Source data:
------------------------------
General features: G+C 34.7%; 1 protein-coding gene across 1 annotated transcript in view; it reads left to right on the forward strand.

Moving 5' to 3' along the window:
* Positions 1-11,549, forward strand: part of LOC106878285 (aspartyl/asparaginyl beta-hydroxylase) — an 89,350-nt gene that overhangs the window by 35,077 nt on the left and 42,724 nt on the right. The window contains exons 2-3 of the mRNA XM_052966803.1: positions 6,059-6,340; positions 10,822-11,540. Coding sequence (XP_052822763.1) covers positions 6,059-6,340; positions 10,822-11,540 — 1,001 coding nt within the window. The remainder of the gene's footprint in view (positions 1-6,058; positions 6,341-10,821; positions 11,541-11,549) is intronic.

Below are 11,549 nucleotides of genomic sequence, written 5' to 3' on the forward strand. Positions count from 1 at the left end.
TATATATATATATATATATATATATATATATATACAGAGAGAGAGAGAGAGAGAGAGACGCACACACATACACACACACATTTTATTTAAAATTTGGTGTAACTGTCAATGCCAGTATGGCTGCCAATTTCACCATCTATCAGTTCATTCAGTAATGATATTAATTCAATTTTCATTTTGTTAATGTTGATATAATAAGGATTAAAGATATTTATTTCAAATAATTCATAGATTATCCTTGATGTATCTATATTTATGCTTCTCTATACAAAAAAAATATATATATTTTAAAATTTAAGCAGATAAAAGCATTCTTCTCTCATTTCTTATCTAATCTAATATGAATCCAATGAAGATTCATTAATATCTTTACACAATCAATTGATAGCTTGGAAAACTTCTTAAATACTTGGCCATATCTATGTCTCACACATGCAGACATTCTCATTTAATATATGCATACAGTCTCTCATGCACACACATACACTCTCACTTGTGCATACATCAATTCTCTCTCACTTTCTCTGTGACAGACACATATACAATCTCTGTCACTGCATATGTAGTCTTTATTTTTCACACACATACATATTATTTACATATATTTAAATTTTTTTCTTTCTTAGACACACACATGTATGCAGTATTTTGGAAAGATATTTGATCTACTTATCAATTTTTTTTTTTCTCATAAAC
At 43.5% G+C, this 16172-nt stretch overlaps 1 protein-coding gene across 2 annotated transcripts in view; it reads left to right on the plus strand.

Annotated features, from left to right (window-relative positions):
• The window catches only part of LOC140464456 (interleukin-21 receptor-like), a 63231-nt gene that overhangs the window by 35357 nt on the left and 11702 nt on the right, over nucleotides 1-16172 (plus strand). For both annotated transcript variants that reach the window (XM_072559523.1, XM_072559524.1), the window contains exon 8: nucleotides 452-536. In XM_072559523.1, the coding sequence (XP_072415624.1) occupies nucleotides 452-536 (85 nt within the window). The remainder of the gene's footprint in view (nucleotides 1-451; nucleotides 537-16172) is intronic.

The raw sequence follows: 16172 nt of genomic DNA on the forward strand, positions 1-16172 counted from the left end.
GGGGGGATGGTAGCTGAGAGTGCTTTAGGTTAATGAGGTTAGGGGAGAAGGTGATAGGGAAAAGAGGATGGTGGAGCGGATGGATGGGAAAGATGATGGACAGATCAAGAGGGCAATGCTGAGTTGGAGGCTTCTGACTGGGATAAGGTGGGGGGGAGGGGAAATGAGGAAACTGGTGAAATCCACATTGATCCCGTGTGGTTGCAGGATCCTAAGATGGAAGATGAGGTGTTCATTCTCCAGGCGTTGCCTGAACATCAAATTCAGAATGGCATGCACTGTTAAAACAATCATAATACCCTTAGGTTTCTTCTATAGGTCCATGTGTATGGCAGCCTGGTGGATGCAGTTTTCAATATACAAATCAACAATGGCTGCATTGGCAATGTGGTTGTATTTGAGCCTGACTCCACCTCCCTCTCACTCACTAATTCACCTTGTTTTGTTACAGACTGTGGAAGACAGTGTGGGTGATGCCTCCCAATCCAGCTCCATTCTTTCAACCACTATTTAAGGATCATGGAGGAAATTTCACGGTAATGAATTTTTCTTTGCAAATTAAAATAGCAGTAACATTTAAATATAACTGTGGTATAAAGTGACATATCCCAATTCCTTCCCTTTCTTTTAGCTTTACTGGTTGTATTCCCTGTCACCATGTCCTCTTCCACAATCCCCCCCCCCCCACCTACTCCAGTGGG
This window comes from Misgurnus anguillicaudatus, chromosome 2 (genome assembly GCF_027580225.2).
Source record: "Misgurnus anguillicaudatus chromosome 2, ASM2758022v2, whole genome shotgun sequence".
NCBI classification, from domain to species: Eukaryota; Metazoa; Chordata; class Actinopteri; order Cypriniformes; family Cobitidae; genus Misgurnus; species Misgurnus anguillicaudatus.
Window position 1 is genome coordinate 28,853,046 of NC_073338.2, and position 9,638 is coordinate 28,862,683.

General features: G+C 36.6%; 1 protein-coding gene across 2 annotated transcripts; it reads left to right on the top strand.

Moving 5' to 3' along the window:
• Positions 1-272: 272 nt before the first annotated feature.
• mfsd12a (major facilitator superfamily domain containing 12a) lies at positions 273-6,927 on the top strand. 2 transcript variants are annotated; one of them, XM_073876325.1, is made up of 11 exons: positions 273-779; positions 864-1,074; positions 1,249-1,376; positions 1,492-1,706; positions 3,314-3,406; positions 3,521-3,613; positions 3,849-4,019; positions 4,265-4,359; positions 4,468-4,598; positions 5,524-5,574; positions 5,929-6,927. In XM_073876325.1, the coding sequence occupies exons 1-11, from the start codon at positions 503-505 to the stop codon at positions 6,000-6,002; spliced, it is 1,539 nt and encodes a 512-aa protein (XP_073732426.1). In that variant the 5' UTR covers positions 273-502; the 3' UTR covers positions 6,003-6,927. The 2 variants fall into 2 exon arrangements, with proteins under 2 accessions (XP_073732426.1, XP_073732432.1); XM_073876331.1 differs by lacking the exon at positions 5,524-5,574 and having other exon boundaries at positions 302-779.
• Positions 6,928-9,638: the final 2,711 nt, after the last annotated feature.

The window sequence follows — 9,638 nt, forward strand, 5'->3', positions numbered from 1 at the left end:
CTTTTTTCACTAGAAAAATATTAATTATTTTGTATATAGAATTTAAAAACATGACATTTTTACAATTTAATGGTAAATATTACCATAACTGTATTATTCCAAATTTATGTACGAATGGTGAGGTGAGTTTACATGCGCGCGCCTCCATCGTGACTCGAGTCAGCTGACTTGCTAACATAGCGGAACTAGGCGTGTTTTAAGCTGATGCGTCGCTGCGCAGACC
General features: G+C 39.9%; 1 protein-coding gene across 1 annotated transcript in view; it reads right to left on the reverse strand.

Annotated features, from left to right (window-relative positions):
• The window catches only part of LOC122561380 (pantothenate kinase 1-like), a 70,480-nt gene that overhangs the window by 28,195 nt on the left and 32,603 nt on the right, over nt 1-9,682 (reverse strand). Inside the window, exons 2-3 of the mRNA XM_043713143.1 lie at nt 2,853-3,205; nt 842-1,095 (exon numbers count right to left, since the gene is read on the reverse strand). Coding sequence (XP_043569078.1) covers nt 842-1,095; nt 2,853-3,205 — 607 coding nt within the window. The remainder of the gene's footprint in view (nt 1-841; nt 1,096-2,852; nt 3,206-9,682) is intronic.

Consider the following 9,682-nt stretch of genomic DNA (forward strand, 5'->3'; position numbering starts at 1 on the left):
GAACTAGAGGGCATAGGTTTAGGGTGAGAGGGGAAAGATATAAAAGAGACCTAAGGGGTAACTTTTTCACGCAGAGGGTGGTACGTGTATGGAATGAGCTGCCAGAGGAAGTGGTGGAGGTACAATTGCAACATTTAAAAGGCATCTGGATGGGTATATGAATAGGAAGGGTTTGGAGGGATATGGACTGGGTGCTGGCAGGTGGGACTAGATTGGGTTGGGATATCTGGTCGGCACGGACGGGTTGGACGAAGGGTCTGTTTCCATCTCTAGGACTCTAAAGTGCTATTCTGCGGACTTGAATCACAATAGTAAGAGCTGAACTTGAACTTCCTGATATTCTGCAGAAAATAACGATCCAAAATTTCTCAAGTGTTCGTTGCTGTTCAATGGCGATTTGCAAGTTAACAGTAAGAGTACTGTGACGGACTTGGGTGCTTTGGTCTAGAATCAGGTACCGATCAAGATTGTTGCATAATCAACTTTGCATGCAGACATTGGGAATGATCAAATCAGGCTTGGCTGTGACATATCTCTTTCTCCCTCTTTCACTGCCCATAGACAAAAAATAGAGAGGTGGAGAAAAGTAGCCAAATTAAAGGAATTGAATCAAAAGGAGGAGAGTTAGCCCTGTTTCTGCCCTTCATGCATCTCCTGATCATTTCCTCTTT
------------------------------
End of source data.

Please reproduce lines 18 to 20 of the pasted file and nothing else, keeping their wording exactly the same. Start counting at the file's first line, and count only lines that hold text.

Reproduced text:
• mfsd12a (major facilitator superfamily domain containing 12a) lies at positions 273-6,927 on the top strand. 2 transcript variants are annotated; one of them, XM_073876325.1, is made up of 11 exons: positions 273-779; positions 864-1,074; positions 1,249-1,376; positions 1,492-1,706; positions 3,314-3,406; positions 3,521-3,613; positions 3,849-4,019; positions 4,265-4,359; positions 4,468-4,598; positions 5,524-5,574; positions 5,929-6,927. In XM_073876325.1, the coding sequence occupies exons 1-11, from the start codon at positions 503-505 to the stop codon at positions 6,000-6,002; spliced, it is 1,539 nt and encodes a 512-aa protein (XP_073732426.1). In that variant the 5' UTR covers positions 273-502; the 3' UTR covers positions 6,003-6,927. The 2 variants fall into 2 exon arrangements, with proteins under 2 accessions (XP_073732426.1, XP_073732432.1); XM_073876331.1 differs by lacking the exon at positions 5,524-5,574 and having other exon boundaries at positions 302-779.
• Positions 6,928-9,638: the final 2,711 nt, after the last annotated feature.

The window sequence follows — 9,638 nt, forward strand, 5'->3', positions numbered from 1 at the left end: